Q: Since the delta variant is so much more virulent and is the source of most new infections, how can people protect themselves? A: The most important thing people can do is get vaccinated.
Wear a mask in public spaces, such as restaurants and bars, where you interact with people outside your household.
Wear a mask when you are outdoors in large gatherings.
Use hand sanitizer and sanitizing wipes, and avoid touching your face, especially if you live in an area with a high infection rate.
Continue to watch for symptoms of COVID-19, especially if you’ve been in contact with someone who is sick.
If you came into close contact with someone with COVID-19, get tested between three and five days after the date of exposure and wear a mask in public indoor settings for 14 days after exposure or until a negative test result.
If you experience symptoms, get tested and stay home and away from others. If you test positive for COVID-19, isolate at home for 10 days.
VACCINE AVAILABILITY UPDATE NM Immediate Care Centers will continue to offer the Johnson & Johnson COVID-19 vaccine on a walk-in basis every day until our existing supplies are gone. Once Johnson & Johnson supplies are gone, each ICC will begin to offer the Pfizer-BioNTech vaccine. Please visit the COVID-19 Vaccines page on nm.org for daily updates to the list of locations where Johnson & Johnson is still available.
All Immediate Care Centers will begin offering the Pfizer-BioNTech vaccine no later than September 22.
Vaccinations at all NM ICCs will be for first and second doses only. Booster shots are not available at this time.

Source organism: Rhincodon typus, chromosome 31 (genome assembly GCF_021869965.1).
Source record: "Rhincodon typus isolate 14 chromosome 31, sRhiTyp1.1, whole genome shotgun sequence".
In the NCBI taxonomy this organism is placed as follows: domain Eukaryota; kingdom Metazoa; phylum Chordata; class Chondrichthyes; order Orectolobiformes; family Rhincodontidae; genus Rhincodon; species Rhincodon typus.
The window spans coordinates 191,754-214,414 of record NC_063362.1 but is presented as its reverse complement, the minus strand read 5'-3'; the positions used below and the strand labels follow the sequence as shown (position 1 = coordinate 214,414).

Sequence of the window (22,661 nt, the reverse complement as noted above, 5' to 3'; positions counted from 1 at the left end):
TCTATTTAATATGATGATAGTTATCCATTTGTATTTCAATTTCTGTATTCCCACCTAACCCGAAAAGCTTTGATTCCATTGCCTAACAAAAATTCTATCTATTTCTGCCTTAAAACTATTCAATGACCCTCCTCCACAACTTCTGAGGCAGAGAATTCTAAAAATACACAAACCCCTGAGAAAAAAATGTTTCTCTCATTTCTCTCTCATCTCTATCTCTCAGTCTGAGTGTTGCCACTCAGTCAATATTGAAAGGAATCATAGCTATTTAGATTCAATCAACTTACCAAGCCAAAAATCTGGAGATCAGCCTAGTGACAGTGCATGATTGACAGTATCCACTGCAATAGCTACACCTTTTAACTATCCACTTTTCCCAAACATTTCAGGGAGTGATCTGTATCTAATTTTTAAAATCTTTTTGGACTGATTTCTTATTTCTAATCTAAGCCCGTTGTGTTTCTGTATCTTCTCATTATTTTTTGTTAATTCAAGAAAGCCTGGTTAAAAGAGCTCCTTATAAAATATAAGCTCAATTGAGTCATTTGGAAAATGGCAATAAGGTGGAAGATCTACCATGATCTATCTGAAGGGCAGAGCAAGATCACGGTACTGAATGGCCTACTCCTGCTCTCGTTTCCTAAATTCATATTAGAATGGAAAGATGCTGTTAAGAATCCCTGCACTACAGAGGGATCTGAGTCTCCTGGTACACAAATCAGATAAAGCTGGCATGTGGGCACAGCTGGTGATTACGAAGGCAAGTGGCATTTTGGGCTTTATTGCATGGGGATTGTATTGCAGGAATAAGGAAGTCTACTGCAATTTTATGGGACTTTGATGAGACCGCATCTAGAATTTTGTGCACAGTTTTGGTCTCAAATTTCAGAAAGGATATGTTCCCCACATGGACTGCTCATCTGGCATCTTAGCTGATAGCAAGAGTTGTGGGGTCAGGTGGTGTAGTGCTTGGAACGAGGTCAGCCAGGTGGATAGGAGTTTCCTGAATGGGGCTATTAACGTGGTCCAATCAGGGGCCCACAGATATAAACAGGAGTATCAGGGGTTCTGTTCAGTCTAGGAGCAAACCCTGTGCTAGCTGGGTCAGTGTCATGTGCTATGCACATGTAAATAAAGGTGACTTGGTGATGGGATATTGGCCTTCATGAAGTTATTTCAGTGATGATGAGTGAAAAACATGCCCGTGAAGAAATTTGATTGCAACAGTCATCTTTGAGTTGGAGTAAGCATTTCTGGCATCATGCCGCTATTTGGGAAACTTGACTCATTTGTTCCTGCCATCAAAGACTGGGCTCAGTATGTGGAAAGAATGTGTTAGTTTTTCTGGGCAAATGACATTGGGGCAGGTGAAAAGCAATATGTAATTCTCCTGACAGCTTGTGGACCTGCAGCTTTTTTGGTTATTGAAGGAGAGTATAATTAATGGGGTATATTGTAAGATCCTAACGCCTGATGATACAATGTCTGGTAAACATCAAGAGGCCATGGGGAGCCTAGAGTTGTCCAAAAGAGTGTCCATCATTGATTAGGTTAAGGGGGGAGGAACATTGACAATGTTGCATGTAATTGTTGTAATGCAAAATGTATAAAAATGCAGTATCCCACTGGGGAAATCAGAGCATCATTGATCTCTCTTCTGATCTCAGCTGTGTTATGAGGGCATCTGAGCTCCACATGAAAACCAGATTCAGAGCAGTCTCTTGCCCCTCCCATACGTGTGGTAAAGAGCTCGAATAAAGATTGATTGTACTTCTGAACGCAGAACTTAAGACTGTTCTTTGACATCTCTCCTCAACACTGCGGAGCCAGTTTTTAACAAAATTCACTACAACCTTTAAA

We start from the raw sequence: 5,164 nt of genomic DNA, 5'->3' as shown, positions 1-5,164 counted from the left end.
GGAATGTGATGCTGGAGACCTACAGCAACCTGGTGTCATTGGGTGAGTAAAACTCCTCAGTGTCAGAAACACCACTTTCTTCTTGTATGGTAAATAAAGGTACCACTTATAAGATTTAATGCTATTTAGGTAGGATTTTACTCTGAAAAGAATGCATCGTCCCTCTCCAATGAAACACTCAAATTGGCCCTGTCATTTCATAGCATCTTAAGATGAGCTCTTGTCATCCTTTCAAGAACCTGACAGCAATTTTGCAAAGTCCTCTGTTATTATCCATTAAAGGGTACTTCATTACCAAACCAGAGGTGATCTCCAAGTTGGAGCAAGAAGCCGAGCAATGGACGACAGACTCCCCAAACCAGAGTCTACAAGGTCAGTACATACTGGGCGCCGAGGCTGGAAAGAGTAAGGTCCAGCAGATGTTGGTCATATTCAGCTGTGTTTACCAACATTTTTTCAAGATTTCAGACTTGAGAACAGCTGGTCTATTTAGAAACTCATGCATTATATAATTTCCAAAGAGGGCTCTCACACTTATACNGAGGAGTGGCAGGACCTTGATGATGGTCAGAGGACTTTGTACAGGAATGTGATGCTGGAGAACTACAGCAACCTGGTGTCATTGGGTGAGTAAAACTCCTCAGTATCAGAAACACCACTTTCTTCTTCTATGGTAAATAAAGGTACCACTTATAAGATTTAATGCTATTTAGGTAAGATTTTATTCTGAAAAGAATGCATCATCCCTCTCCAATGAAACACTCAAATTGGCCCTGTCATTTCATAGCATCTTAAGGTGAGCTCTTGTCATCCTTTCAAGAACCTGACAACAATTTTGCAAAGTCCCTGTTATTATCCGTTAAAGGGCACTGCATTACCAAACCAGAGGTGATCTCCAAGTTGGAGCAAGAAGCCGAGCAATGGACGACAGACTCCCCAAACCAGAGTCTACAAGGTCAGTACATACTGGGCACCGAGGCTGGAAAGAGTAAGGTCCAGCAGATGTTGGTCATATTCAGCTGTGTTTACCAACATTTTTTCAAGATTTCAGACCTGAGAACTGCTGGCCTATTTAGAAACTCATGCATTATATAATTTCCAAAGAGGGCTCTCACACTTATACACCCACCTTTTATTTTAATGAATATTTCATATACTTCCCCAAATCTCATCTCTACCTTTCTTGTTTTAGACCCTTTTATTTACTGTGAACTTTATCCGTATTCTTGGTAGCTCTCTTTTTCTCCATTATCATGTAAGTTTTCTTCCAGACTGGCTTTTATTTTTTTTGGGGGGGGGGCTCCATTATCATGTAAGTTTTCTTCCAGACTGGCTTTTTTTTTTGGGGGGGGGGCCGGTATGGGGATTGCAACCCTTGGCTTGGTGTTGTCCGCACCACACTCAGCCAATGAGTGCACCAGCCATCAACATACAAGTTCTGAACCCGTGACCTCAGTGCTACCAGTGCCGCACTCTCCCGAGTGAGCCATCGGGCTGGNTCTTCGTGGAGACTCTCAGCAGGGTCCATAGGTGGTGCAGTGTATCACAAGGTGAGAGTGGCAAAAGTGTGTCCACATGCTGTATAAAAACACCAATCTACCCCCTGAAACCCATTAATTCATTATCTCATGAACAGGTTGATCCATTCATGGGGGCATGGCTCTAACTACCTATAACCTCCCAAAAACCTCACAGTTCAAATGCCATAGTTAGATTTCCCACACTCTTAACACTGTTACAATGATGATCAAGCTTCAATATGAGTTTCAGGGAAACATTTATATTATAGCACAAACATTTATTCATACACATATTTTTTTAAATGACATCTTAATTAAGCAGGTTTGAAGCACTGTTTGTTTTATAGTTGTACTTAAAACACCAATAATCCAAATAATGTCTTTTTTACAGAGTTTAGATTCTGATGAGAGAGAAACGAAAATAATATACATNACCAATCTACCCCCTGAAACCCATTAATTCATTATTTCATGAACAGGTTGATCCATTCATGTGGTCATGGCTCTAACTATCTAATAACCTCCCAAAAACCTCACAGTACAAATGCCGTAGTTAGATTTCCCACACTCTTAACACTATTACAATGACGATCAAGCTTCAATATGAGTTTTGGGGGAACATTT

The Pfizer-BioNTech vaccine is a two-dose vaccine. If a patient received their first dose at an NM ICC, they will receive need to return 21 days later for the second dose. Patients should keep this in mind when choosing the date of their first dose.
SAVE THE DATE AND SUBMIT QUESTIONS FOR THE COVID-19 VACCINE TOWN HALL A live, virtual Town Hall event will be offered on September 16, at noon, giving physicians and employees the opportunity to get answers to their questions about COVID-19 vaccines. The 30-minute Teams event will feature NM clinical experts.
The session will be recorded and posted on NM Interactive for those who are unable to attend. Registration will not be required, but attendees will need to be logged in to the NM network to access the event.
SYMPTOM ATTESTATION AND COVID-19 HOTLINE EMPLOYEE TRIAGE QUESTIONNAIRE Please remember that symptom attestation is required daily when you are working on-site at any NM facility, including all locations in the South Region and can be accessed via the NM Workforce app or through the NM Symptom Check website.
For the latest information about workforce vaccination and updated guidelines, please continue to visit the COVID-19 pages on Physician Forum and NMI (login required). ________________________________________________________________________________________________
COVID-19 infection rates likely will continue to rise through fall, and we will also begin to see flu and other influenza like illnesses. I encourage you to take the time you need to recharge and take care of your own personal well-being, so together we will be better able to face the challenges that lie ahead.
Gary A. Noskin, MD Senior Vice President, Quality Northwestern Memorial HealthCare Chief Medical Officer Northwestern Memorial Hospital